Reality is overrated: Ali Kapadia
Recently a video about a Pakistan-India peace film pitch became viral on social networking websites. We went ahead and found out more about the campaign, and discovered how a Pakistani filmmaker is making an effort to raise finances for his feature film project through which he is aspiring to bring peace to the Indian Subcontinent.
Tell us a little bit about yourself:
I have been fascinated by stories all my life; I was bothered by the state of Pakistan’s film industry like anyone else back then. Couldn’t figure out early on that I should be studying at a film school, which in a way was a blessing in disguise. Not knowing what to do with myself, I joined a computer school.
By the time I graduated in tech, I had won the annual national interactive multimedia championship twice in a row (ACM – GIKI).
What led you towards film-making?
Way back I used to follow a TV show called Music Channel Charts. I’ve just always had a thing for music videos, and I was watching a lot of them from all over the world. The scene in the early-mid 2000s was inspirational but it was Jami’s “Strings – Duur”, which made me say for the first time… “That is what I want to do!”
I wanted to learn from big directors. I decided to take up a job with an advertisement agency but realized everyone is too cautious in that space. Most are scared of doing anything actually new, tiny improvements on old concepts are considered giant leaps. I kept pushing to bring totally unique ideas but got tired of clients telling me my concepts were ‘unrealistic’ for the Pakistani market. They wanted the same old scenes of family sitting on a dining table, jingles, dancing people and boring dialogues, so I got tired of constantly being told that my concepts were ‘unrealistic’.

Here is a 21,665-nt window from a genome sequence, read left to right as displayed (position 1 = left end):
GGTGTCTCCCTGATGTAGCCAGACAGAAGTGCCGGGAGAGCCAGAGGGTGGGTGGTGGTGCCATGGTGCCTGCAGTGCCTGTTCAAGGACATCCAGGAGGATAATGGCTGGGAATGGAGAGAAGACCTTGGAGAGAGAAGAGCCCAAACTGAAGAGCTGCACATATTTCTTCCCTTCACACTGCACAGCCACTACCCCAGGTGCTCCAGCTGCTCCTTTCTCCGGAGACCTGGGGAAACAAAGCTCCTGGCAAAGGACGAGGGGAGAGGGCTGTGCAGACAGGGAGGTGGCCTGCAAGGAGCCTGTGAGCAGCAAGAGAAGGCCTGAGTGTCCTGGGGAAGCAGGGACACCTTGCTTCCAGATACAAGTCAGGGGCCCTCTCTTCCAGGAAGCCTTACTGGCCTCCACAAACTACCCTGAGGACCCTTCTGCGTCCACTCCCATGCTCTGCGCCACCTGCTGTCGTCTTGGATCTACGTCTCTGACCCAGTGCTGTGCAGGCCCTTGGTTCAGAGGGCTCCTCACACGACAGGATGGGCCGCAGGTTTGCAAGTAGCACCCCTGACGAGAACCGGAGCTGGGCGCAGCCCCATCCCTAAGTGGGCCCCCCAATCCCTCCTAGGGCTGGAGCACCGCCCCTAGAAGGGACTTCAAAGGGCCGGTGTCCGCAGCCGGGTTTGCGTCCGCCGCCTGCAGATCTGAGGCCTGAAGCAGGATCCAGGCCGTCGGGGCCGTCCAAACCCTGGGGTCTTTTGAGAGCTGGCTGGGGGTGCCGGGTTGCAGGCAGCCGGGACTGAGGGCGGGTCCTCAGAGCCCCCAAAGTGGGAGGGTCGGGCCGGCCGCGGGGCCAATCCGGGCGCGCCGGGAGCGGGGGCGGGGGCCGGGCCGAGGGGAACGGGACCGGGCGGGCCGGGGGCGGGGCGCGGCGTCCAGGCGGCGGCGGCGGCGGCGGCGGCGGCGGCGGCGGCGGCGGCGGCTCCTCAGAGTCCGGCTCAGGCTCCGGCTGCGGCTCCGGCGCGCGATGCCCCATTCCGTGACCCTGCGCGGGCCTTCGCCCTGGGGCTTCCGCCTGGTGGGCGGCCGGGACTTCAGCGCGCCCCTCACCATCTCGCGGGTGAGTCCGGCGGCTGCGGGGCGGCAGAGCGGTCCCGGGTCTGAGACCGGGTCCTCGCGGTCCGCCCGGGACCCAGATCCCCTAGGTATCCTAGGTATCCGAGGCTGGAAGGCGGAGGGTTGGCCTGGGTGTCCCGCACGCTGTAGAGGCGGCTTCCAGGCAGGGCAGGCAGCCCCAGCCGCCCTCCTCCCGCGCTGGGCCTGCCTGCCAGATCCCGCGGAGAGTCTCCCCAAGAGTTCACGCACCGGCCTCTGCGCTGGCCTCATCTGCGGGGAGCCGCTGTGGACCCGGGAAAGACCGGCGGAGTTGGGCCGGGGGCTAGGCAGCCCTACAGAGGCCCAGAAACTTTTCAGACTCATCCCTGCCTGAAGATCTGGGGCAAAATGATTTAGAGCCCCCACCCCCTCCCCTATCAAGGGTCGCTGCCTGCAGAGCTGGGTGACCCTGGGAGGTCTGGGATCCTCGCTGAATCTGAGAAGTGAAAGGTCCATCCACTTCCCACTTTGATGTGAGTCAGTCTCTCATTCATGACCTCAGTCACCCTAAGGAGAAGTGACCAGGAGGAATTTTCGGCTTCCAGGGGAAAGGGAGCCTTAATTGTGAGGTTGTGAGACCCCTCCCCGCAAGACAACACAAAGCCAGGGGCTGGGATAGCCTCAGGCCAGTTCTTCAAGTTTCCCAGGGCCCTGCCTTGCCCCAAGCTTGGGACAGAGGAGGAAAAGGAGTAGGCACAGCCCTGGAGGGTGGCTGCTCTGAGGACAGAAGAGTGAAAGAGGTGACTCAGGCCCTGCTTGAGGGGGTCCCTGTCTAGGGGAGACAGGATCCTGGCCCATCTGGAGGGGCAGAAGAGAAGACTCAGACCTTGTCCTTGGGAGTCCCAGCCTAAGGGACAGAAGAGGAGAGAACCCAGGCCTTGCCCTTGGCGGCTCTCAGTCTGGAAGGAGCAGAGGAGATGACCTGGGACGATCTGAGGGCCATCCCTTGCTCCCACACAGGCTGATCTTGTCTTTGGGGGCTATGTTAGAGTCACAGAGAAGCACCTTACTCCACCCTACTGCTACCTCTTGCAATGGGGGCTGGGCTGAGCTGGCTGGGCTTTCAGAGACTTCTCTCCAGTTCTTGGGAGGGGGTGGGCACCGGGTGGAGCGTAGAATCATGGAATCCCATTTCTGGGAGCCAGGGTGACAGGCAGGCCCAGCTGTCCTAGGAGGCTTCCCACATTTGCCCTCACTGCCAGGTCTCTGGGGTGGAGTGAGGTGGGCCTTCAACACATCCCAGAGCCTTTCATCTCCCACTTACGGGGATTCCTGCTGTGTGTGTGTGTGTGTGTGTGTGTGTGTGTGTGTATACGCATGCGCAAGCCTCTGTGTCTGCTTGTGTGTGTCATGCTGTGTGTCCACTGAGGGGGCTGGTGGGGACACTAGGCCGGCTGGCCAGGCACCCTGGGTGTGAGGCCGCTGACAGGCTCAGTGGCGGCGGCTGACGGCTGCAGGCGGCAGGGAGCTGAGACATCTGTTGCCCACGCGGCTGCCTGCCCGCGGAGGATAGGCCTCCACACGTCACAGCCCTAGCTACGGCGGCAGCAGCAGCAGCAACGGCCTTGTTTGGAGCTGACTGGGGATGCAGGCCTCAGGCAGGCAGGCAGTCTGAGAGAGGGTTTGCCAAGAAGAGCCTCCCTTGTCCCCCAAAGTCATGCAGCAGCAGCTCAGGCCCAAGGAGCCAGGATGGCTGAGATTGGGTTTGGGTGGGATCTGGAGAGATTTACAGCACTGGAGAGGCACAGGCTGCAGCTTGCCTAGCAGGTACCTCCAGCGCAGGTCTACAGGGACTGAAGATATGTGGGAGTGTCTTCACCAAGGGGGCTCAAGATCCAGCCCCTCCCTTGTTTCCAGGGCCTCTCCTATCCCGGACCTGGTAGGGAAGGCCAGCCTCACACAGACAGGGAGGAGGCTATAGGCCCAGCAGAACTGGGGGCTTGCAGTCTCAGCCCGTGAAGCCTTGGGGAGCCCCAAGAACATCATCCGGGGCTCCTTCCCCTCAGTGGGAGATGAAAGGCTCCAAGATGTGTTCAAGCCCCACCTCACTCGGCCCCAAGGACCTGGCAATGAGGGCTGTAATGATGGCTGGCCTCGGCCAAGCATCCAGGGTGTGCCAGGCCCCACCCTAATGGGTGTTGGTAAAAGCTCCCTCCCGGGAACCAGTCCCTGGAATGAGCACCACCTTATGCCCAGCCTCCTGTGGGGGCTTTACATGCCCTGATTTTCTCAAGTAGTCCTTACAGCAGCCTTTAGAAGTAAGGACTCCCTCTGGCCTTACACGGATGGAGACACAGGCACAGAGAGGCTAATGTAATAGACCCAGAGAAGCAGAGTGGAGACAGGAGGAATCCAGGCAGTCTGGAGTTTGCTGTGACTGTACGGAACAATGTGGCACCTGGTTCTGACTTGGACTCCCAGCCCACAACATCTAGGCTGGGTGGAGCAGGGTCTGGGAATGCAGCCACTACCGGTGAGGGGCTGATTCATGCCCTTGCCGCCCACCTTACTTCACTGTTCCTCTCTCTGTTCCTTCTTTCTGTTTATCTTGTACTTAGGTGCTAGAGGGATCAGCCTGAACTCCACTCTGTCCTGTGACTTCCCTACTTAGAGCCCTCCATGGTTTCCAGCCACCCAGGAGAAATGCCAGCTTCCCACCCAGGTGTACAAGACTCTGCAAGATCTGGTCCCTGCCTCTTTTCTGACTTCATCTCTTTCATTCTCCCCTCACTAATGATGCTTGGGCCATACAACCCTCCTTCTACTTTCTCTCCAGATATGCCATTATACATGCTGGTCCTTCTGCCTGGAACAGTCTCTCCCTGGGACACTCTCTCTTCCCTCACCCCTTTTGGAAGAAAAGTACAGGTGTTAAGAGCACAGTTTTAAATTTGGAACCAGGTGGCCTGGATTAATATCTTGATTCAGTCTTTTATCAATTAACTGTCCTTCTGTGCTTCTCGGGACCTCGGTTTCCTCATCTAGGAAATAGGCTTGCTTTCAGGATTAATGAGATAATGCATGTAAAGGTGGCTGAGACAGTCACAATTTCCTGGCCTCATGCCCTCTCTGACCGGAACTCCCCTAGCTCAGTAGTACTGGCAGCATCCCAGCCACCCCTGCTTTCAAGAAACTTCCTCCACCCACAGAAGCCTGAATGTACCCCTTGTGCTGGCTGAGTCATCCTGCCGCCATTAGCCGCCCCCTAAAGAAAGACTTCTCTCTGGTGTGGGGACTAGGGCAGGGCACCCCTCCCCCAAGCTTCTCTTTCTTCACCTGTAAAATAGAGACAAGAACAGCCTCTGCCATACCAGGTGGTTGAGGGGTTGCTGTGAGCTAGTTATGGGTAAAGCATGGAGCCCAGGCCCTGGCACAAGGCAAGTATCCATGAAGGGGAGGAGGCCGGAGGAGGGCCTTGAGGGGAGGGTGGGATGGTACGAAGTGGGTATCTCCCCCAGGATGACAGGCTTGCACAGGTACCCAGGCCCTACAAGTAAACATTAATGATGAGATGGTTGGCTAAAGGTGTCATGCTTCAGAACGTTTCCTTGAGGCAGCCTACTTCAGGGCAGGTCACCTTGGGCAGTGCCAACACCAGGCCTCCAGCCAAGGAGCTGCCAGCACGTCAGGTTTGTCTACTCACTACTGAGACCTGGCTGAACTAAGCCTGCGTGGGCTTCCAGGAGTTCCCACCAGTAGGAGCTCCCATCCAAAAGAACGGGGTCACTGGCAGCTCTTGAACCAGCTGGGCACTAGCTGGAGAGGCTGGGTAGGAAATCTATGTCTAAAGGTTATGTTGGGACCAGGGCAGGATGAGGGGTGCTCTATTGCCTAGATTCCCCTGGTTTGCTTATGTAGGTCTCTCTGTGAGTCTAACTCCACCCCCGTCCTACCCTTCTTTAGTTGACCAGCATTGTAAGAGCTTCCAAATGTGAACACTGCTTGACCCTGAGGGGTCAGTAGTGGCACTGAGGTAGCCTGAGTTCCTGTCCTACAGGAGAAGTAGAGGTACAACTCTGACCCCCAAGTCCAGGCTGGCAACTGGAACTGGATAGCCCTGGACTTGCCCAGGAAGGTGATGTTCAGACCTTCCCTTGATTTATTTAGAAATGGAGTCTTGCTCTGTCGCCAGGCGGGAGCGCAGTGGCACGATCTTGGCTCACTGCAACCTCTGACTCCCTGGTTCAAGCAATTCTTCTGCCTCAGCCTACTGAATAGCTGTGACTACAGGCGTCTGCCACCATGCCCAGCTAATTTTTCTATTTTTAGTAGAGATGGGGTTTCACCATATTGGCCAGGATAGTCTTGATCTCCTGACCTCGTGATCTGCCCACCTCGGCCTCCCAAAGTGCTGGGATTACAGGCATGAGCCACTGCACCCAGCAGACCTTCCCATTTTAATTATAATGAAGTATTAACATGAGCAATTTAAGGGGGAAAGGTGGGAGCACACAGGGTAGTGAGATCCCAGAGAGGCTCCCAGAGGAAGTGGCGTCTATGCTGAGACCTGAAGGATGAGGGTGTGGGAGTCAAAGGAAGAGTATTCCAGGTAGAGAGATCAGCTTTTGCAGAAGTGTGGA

So I left the ad scene. I was eventually picked up by a Silicon Valley based technology company. We’ve worked on some really breakthrough projects together and it’s been great. I kept filmmaking going on the side. More importantly, before I moved, I was still doing a lot of filmmaking in Karachi. I got the privilege to work as an assistant for director Jami. Jami and I ventured to create a video for a Faiz Ahmed Faiz poem which I directed, named ‘Tum Yeh Kehtay Ho’, for which I created a miniature war field over a span of three months. It was an invaluable experience and Jami really matured the filmmaker inside of me. I have constantly been working on short-films since and I couldn’t ever resist falling in love with it. This is what I have always meant to do!
Filming in US:
I did indulge in to the US indie filmmaking scene; it was a lot fun and had great people, but it was not the same as working in Pakistan. I realised that I am from Pakistan, I grew up here – all my concepts have undertones of ambitions I have for Pakistan. The films I think of are Pakistani. I belong here and so do my films. That’s why every vacation to Pakistan has been a film project. The last one being ‘Seerat’ featuring Abdul Sattar Edhi. I have been diving into completely different type of filmmaking, from narrative short films to documentaries to animations, this is my film school. It has taught me more than anything else could have.